Secret Language of the Industrial Market

Filed under: Internet Marketing — Brian

Photo from Great Lakes Forge

Here at Ecreative Internet Marketing, we work with a lot of different kinds of companies. I have clients that sell laptop cases and clients that are law firms. But our specialty is the industrial market, and while most elements of SEO remain applicable regardless of the industry or business type, there are many aspects that are specific to the B2B market, or even more specific to the industrial market. Everything from the kinds of people using the site (engineers and specifiers) to the SEO influence of the industry specific directories — the Thomasnet and IQS and MacRae’s directories.

But beyond those specifics, the thing that kills me about the industrial market is that I can never tell exactly what it is that a company does when I’m told what they do. I mean, when I’m told I’ll be working with a law firm, or a place that sells teddy bears or candy — I know what they’re all about, in general. But no so the industrial market. Even the names of the different industries within the industrial market are like some kind of secret code.

For example, when I was told that I would be working with a forging company the first thing that came to my mind was some kind of underground operation making copies of great works of art. I knew this couldn’t be right, so I asked, and I was told it was metal forging. “Ah,” I thought, “now I get it.” And of course in my mind I was picturing big muscular guys pounding out swords on an anvil, as any reasonable person would. But no, this was open die forging, some super common and well-known process of shaping and strengthening metal that involves neither anvils nor muscular guys nor even, sadly, swords. I was shown an open die forging video, which finally made it clear: it’s kinda like making lightsabers out of molten metal, for which they use big machines to shape the metal like molding playdough. It should really be called Molten Metal Squeezing, then people would understand.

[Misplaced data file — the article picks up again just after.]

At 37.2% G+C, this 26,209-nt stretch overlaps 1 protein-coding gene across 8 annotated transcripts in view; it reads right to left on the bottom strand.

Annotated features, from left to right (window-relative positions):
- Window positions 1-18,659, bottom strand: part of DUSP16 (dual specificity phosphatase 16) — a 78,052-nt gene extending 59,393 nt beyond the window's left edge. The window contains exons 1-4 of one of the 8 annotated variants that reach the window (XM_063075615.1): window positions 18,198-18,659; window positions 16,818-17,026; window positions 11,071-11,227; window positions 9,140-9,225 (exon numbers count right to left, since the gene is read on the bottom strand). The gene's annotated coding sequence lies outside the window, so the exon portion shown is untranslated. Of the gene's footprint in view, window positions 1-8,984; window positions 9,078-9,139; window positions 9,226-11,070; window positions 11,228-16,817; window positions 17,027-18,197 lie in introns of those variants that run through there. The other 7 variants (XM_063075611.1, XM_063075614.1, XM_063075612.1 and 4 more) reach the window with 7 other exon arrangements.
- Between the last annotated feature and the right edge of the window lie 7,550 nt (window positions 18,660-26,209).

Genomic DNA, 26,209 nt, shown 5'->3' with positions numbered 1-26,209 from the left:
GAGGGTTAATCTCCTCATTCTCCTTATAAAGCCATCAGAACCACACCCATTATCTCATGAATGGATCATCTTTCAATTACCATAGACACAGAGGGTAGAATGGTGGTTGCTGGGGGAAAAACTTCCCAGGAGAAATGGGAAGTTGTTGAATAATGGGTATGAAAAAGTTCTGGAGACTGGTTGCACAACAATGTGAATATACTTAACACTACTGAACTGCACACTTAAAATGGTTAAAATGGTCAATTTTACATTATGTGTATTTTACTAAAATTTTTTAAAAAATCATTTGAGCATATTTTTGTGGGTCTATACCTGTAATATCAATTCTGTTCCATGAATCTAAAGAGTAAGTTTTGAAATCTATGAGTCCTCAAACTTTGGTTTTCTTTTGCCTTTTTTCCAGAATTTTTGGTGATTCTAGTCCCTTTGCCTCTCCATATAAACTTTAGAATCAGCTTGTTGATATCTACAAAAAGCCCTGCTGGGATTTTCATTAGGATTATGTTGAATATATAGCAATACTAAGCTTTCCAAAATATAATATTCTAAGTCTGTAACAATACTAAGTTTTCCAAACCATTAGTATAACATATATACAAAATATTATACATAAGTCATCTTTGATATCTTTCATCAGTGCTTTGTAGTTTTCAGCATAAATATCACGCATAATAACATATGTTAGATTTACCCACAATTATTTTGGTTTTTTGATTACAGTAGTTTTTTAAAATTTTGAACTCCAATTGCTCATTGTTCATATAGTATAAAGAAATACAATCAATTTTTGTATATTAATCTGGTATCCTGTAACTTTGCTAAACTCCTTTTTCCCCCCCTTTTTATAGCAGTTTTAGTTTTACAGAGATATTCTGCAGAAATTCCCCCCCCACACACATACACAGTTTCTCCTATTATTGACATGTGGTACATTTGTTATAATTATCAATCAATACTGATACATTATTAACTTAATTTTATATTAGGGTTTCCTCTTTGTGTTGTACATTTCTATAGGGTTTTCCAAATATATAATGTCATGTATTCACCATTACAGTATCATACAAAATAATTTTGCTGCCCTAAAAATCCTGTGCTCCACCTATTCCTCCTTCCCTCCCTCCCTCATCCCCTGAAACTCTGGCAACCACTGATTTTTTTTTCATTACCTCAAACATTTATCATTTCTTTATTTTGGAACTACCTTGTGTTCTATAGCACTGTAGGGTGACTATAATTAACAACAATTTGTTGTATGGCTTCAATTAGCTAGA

Another example: metal stamping. This one seemed simple enough, they stamp metal to make designs in it, kinda like industrial bas relief or something. Oh no — this is deep drawn metal stamping, which is all about ferrules and presses and making shockingly complicated parts out of sheet metal in massive quantities — and it turns out that like almost everyone in the world, I use deep drawn parts every single day. Again, a video of the deep drawing process helped. Turns out it’s also like making things out of playdough, only they have a machine that punches it into shape a little bit at a time. Don’t ask me how they got the word “drawing” out of this — since clearly drawing involves a pencil and paper, and stamping is an entirely different process that involves cutting things out, not stretching them into different shapes. It should be called Machine Punching Metal Into Shapes.

Then we have security seals. At this point I had given up guessing, but little did I imagine this is about locking the doors of semi-trailers with bolt seals or cable seals or any of a billion other kinds of seals that all count as security seals. At the very least they didn’t have any similarities to playdough. I think these should be called One-Use Locks.

My point here is that the entire industrial market is cloaked in mystery like some kind of secret society that is obscure and unapprochable from the outside world. And working with clients across the industrial market is like going back to school every day to understand exactly how all these processes work, what makes them unique, what the selling point are and how they relate to each other. And then explaining all of that to Google.

One thing I have to say for the industrial market: at least it’s never dull. And I think we can both agree, you and I, that the industry would be immeasurably improved if I was put in charge of the names.

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